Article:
US Military News, Reports, Data, etc.


nobody appears to care here (LOL) so I'll be brief

Today at 7:59 AM

an interesting week starts in DC:

"With a Dec. 8 deadline rapidly approaching for either extending federal funding in some way or triggering a partial government shutdown, the House next week will advance a temporary patch, according to a senior aide, and try to provide money through Dec. 22.

That will give Congress more time to craft a second patch, the aide said, to operate the government through January.

While the moves, if successful, would keep the Pentagon running at last year’s levels, they are far from Republican hopes of handing Trump about $634 billion in fiscal 2018 funding for the military’s regular operations, $85 billion above last year.

..." etc.:
Trump's call for military buildup hits bump in Congress
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"For now, it appears congressional leaders are looking to punt the issue for two more weeks, passing a 14-day continuing resolution to give them time to try and find a longer compromise deal."
This week in Congress: December’s first shutdown deadline
6 hours ago
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Hendrik_2000

Brigadier
Well so many of our friend here considered US is the gold standard when it come to Weapon development . Nobody question their reliability or effectiveness. With well oiled media to back it up It is no wonder. Well the truth is something else

Did American Missile
Defense Fail in Saudi Arabia?



By
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DEC. 4, 2017

The official story was clear: Saudi forces
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a ballistic missile fired by Yemen’s Houthi rebel group last month at Saudi Arabia’s capital, Riyadh. It was a victory for the Saudis and for the United States, which supplied the Patriot missile defense system.

“Our system knocked the missile out of the air,” President Trump said the next day from Air Force One en route to Japan, one of the 14 countries that use the system. “That’s how good we are. Nobody makes what we make, and now we’re selling it all over the world.”

But an analysis of photos and videos of the strike posted to social media suggests that story may be wrong.

Instead, evidence analyzed by a research team of missile experts appears to show the missile’s warhead flew unimpeded over Saudi defenses and nearly hit its target, Riyadh’s airport. The warhead detonated so close to the domestic terminal that customers jumped out of their seats.

trajectory3-Artboard_3.jpg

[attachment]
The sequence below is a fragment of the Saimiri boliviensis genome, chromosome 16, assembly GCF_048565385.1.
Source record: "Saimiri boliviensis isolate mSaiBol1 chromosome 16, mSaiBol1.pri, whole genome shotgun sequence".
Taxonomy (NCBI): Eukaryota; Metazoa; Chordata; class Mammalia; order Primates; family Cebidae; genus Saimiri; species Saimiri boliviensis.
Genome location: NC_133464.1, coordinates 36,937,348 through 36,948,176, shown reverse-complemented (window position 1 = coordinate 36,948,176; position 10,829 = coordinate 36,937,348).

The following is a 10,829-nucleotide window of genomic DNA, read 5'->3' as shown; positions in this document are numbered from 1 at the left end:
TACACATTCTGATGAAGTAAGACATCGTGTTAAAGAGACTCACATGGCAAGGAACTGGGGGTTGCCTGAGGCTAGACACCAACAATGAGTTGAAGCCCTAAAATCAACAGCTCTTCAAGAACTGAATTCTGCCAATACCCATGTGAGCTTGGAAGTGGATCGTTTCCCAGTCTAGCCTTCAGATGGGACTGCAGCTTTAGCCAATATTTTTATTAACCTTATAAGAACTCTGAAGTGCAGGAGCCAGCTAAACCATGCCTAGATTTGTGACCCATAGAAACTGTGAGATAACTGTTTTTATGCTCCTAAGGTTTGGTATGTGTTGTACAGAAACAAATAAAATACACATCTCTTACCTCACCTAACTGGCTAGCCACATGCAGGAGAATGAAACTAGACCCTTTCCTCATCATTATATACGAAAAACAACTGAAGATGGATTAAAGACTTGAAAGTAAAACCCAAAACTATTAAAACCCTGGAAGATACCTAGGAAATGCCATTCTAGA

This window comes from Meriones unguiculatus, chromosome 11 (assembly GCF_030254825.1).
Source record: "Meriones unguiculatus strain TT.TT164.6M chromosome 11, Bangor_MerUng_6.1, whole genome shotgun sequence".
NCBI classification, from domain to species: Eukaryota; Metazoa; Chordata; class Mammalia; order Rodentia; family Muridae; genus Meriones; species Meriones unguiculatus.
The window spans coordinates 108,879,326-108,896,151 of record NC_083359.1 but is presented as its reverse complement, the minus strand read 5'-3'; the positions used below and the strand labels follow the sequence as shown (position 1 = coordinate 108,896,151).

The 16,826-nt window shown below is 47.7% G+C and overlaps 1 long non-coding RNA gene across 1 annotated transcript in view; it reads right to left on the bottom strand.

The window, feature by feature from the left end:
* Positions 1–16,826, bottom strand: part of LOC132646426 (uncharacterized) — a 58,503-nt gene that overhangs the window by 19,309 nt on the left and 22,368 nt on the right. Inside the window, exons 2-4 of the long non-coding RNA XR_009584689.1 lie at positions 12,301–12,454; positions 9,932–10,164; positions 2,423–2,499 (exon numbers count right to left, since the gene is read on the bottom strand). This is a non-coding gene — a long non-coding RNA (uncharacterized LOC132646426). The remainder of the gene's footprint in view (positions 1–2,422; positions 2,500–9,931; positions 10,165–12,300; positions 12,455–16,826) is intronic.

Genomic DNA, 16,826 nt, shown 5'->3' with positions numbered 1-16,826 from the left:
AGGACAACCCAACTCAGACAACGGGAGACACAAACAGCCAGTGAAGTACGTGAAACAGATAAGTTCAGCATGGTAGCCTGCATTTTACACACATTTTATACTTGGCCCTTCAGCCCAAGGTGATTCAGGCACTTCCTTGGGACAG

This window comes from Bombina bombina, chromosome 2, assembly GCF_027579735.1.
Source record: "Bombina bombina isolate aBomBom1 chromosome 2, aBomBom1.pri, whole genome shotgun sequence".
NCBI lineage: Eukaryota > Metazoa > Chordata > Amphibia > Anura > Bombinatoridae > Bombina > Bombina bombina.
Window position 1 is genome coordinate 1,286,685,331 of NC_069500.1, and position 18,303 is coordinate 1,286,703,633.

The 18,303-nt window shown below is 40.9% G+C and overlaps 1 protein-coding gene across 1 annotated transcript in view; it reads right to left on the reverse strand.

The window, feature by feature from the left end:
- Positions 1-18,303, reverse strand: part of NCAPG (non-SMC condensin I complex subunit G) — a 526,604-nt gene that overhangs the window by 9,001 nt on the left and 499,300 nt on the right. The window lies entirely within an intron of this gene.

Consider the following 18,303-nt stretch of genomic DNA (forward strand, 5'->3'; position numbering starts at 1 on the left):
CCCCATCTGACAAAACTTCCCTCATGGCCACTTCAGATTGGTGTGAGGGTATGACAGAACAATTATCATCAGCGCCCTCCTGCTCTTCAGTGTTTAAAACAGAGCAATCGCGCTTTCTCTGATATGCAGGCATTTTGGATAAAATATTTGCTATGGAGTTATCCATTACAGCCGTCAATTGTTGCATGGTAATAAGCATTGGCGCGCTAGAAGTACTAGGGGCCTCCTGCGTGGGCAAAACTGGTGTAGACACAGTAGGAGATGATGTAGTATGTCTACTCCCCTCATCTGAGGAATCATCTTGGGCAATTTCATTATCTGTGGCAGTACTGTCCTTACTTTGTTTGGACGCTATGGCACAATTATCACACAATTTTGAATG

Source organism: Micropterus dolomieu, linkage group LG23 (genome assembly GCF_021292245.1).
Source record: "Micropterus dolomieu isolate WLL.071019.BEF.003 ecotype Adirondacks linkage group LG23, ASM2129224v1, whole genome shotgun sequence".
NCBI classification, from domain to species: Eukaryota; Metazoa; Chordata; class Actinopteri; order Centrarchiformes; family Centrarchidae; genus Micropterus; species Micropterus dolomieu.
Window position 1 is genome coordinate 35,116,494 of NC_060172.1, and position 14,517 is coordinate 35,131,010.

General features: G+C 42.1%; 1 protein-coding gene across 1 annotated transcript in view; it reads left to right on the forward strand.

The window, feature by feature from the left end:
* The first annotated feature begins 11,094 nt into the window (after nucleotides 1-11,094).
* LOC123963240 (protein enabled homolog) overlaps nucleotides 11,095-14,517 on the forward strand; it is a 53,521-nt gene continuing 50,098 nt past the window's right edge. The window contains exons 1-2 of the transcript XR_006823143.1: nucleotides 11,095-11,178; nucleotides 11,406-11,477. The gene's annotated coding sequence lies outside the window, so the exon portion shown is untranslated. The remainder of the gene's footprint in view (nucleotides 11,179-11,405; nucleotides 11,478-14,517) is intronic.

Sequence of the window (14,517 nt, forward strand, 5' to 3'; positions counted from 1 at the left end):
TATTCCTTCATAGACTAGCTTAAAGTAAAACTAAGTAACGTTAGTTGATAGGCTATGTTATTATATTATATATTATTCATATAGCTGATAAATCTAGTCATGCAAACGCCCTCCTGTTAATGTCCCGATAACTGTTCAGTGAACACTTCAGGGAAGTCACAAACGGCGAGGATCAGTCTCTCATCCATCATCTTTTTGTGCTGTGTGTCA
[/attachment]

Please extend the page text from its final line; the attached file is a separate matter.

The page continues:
Estimated trajectory of warhead

Trajectory of missile body

The warhead appeared to explode near an airport terminal.

RIYADH NORTH

This side is 38 miles. Airport

Missile

defense

The missile body

landed downtown.

Satellite image from DigitalGlobe via Google Earth
Saudi officials did not respond to a request for comment. Some U.S. officials cast doubt on whether the Saudis hit any part of the incoming missile, saying there was no evidence that it had. Instead, they said, the incoming missile body and warhead may have come apart because of its sheer speed and force.

The findings show that the Iranian-backed Houthis, once a ragtag group of rebels, have grown powerful enough to strike major targets in Saudi Arabia, possibly shifting the balance of their years-long war. And they underscore longstanding doubts about missile defense technology, a centerpiece of American and allied national defense strategies, particularly against Iran and North Korea.

“Governments lie about the effectiveness of these systems. Or they’re misinformed,” said Jeffrey Lewis, an analyst who led the research team, which shared its findings with The New York Times. “And that should worry the hell out of us.”

The Missile
Shooting down Scud missiles is difficult, and governments have wrongly claimed success against them in the past.


country-map-Artboard_1.png


Est. launch

location

Arabian Sea

The missile, seen in this video released by the Houthis, is believed to be a Burqan-2, a variant of the Scud missile used throughout the Middle East. It traveled about 600 miles.

Saudi and American officials have accused Iran of supplying the Houthis with the missile, a charge that Tehran denies. A recent United Nations report found evidence that the missile had been designed and manufactured by Iran, according to a Security Council diplomat. Reuters first
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the U.N. findings.

mute

Mr. Lewis and the other analysts, based mostly at the Middlebury Institute of International Studies in Monterey, Calif., were skeptical when they heard Saudi Arabia’s claim to have shot it down.

Governments have overstated the effectiveness of missile defenses in the past, including against Scuds. During the first Gulf War, the United States claimed a near-perfect record in shooting down Iraqi variants of the Scud.
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found that nearly all the interceptions had failed.

Had it failed in Riyadh as well? The researchers scraped social media for anything posted in that area and time frame, looking for clues.

The Debris
The pattern of missile debris littering Riyadh suggests missile defenses either hit the harmless rear section of the missile or missed it entirely.


Just as the Saudis fired off missile defenses, debris began to fall in downtown Riyadh. Video posted on social media captured one particularly large section, which landed in a parking lot next to the Ibn Khaldun School.


Other videos show scraps that fell at a handful of other locations clustered in a roughly 500-yard area along a highway.